1

Let's say I have

Foo BAR Baz   Quxxx     Foo
Baar Asd      Duxxxxx   Bar Foo
Baazzz        Kuxx      Baz

I would ideally like to be to highlight the first, second, or third column. Then I would like to able to quote them such that they're like this,

'Foo BAR Baz'   'Quxxx'     'Foo'
'Baar Asd'      'Duxxxxx'   'Bar Foo'
'Baazzz'        'Kuxx'      'Baz'

What is the easiest way to do that. I've asked this question before but none of those solutions covered these kinds of use cases,

  • You can't skip over by using W, because the first column may have more than one WORD.
  • I would like the WORD to be delimited by the last non-whitespace character highlighted on the line in block mode.

Ideally this would work in visual mode.

2

This answer is based on the vis plugin. That plugin provides the ability to run ex commands on just the visually-selected text. In this case, it can be used to execute a substitute command on just the selected column of text.

First visually select the column to be quoted. That is, move the cursor to the upper-left corner of the column, type Ctrl-V, then move the cursor to the lower-right corner of the column (don't worry about whitespace preceding or trailing the text). Then type the following.

:'<,'>B s/\(\s*\)\(\S.*\S\|\S\)\(\s*\)/\1'\2'\3/

The B command executes the ex command that follows it on the visually-selected block. The substitute command finds three patterns: leading whitespace, one or more words, and trailing whitespace. It replaces the matching text with the leading whitespace, a single quote, the matched words, another single quote, and the trailing whitespace.

There's a bug in this answer, but I'm going to leave it anyway. Maybe someone else can fix it or maybe the solution will come to me later. The replacement tokens \1 and \3 insert an additional space. The cleanup required is minor, but it's still annoying. I was using gvim 8.1.351 on Windows and vis v20.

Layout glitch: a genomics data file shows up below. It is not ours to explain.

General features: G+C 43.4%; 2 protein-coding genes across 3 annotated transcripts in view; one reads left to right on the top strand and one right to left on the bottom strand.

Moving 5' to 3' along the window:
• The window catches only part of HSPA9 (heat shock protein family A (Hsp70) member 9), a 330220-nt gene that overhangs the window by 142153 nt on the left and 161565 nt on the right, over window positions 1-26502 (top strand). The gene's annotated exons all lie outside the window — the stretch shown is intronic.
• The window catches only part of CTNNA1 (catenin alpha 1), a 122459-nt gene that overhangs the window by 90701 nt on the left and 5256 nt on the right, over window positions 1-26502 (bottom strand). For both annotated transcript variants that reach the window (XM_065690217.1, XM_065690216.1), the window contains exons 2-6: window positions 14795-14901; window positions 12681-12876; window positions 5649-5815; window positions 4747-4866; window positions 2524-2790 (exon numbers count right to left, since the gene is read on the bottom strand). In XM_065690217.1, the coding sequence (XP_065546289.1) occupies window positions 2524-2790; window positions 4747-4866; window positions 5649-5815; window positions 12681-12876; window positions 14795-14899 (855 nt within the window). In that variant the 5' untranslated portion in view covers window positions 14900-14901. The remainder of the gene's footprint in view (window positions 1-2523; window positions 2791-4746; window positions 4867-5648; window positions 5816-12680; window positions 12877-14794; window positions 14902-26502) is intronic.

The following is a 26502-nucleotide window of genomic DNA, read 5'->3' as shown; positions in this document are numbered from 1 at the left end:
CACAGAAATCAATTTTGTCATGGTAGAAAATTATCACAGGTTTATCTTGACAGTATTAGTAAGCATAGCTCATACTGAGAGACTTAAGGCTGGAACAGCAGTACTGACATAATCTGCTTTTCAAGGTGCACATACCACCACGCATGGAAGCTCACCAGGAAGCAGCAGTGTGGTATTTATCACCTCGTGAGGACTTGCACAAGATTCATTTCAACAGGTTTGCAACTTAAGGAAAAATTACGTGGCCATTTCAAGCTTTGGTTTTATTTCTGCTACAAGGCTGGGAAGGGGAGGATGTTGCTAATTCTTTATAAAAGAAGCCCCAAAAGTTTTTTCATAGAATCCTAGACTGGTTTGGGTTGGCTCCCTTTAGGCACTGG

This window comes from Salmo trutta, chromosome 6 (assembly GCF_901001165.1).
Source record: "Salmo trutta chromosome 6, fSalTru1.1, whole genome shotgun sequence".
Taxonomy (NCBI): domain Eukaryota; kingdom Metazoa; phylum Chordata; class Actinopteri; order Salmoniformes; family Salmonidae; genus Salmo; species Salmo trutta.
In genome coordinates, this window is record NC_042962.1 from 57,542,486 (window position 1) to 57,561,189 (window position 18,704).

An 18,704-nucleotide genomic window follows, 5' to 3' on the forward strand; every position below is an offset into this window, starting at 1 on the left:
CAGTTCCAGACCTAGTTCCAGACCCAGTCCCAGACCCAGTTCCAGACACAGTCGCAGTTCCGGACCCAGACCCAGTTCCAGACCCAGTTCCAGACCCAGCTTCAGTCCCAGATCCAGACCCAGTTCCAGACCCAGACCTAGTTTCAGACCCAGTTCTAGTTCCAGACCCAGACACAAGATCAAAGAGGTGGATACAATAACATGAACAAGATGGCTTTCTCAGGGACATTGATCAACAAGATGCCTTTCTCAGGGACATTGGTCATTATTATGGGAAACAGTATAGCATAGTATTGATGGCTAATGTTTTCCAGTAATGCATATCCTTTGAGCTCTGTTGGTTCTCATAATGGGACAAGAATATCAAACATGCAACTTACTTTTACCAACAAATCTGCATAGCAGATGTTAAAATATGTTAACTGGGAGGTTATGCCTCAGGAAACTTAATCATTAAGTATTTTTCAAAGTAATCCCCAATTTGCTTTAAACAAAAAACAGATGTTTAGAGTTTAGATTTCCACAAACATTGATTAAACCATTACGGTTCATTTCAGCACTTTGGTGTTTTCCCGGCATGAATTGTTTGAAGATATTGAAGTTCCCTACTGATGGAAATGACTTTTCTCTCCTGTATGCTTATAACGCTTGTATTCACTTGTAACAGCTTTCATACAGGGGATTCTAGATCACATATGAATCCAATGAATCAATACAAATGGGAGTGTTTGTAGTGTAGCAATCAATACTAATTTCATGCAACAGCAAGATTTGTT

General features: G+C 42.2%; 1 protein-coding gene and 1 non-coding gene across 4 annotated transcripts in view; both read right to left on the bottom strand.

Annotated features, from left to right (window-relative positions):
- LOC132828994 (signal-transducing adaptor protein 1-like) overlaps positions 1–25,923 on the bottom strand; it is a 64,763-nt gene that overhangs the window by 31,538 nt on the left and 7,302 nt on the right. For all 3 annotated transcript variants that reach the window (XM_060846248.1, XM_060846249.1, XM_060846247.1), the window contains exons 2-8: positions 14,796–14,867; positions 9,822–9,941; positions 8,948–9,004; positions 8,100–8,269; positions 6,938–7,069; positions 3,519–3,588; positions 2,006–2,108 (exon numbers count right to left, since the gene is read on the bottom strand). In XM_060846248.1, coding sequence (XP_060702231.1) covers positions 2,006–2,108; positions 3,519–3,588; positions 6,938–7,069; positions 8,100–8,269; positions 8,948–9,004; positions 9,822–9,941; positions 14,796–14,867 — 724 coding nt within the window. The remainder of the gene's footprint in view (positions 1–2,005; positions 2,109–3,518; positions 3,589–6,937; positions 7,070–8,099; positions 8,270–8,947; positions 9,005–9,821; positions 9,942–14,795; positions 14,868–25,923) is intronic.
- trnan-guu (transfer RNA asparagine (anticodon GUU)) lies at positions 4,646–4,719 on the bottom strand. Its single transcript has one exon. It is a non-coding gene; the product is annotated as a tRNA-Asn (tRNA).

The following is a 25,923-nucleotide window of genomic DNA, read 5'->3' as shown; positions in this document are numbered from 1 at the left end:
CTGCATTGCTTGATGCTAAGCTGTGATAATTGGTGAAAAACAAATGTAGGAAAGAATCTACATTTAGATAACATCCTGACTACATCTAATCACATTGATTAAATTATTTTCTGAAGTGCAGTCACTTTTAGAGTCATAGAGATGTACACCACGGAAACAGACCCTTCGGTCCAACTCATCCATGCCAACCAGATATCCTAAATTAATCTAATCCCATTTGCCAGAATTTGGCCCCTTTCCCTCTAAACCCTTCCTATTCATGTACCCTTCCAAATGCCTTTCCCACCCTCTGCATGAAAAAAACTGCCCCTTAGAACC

• This also doesn't work if the string is one character. – Evan Carroll Oct 9 '18 at 4:32
  • Good point. Thanks. I updated the regular expression by adding \|\S to the second term. Also tried using \= and submatch(n) instead of \n but that didn't help with the extra spaces. – garyjohn Oct 9 '18 at 18:32
2

Your question is pretty hard to answer in a meaningful way because it is a very specific use case.

If you can be sure that the different columns are separated by more than one white space (like in your example) you could use the following substitution commands:

First use :%s/\s\{2,}/'&'/g to surround every string of two or more white spaces with quotes:

Foo BAR Baz'   'Quxxx'     'Foo
Baar Asd'      'Duxxxxx'   'Bar Foo
Baazzz'        'Kuxx'      'Baz

Then with :%s/^\|$/'/g add a quote at the beginning and at the end of the lines:

'Foo BAR Baz'   'Quxxx'     'Foo'
'Baar Asd'      'Duxxxxx'   'Bar Foo'
'Baazzz'        'Kuxx'      'Baz'
3

The single substitution command

:%s/\S\+\( \S\+\)*/'&'/g

works under the assumptions

different columns are separated by more than one white space

and

only a single space separates words within cells.

It changes

Foo BAR Baz   Quxxx     Foo
Baar Asd      Duxxxxx   Bar Foo
Baazzz        Kuxx      Baz
Baazzz        K         Baz

to

'Foo BAR Baz'   'Quxxx'     'Foo'
'Baar Asd'      'Duxxxxx'   'Bar Foo'
'Baazzz'        'Kuxx'      'Baz'
'Baazzz'        'K'         'Baz'
  • You know this isn't the ideal answer, but it's so damn simple and easy for me to coerce data into this form, I'm half temped to accept it as the best workaround. We'll see what else is provided. Good suggestion anyway. Thanks a ton! – Evan Carroll Oct 9 '18 at 18:41

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